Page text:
The programme includes attendance in sitations such as counselling sessions for children with school absenteeism and/or in concern of bullying, counselling sessions with parents, and consultation sessions with teachers. Students are also given the opportunity to actually plan a syllabus and give lessons on stress-management education to children for their mental health.
In schools recently, in addition to bullying and school absenteeism, acute psychological care at scenes of disasters or traumatic events is becoming a modern issue, and thus practical training in educational areas have been recognized as worthwhile soon after the students start their careers in school counselling.
As of 2015, practical medical training for graduate students has occurred in a total of six facilities including Kagoshima University Medical and Dental Hospital, Aira Hospital as well as four private institutions. The training programme includes allowing students to sit in on actual medical examinations by doctors and clinical psychologists, the daily workings within a hospital and many other activities covering a range of medical treatments. Through this practical training, graduate students gain valuable firsthand experiences that serve to further their education.
Our graduate students undergo practical training in the welfare field at child guidance centres, support centres for people with developmental disorders, foster homes, and a short-term therapeutic institution for emotionally-disturbed children. Through working as trainees at these facilities and interacting with the children, the students gain an understanding of the psychological characteristics of children who require welfare assistance, and learn how to respond to them as a psychology professional. In undergoing practical training in the welfare field, our students learn what life guidance supporters, childcare providers, and rehabilitation staff do, through receiving lectures and seeing them in action, and study the important keys in collaborating with people of other occupations. Through these extensive practical training programmes, the students study what psychological support in the welfare sector is all about, and learn that approaching not only their hearts but also their daily living is most important.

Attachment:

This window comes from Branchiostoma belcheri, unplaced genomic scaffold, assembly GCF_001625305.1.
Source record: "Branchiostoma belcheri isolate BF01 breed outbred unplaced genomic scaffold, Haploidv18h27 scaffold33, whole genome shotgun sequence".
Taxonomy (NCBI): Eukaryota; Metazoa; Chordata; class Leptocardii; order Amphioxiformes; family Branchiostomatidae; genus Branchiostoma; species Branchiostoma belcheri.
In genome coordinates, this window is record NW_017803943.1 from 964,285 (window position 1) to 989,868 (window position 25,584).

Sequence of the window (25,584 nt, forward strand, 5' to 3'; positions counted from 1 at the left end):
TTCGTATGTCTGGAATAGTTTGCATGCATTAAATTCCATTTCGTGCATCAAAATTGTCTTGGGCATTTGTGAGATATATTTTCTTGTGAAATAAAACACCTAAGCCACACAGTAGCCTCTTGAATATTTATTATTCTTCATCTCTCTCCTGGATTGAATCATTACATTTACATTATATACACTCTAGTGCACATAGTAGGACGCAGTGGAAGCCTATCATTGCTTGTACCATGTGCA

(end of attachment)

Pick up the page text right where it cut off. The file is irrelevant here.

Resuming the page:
In the judicial and correctional areas, we practice psychology that chiefly targets delinquent boys and people who have committed crimes. From the standpoint of clinical psychology, we examine the type of approaches and support provided after acts of delinquency and crime that have become a serious social problem. Many specialists work actively in this area. Students taking this course will examine in great depth the jobs of experts who work at the frontline of juvenile cases, confront the youngsters head-on, and dissuade them from re-offending. One example is family court probation officers. They receive orders from family court judges to handle juvenile cases. Students learn the actual process through lectures and tours of a family court. Another example is judicial technology officers at juvenile detention centres. These experts classify youngsters who were sent to such homes on decisions by the family court judge. The students learn the entire process through visits and lectures.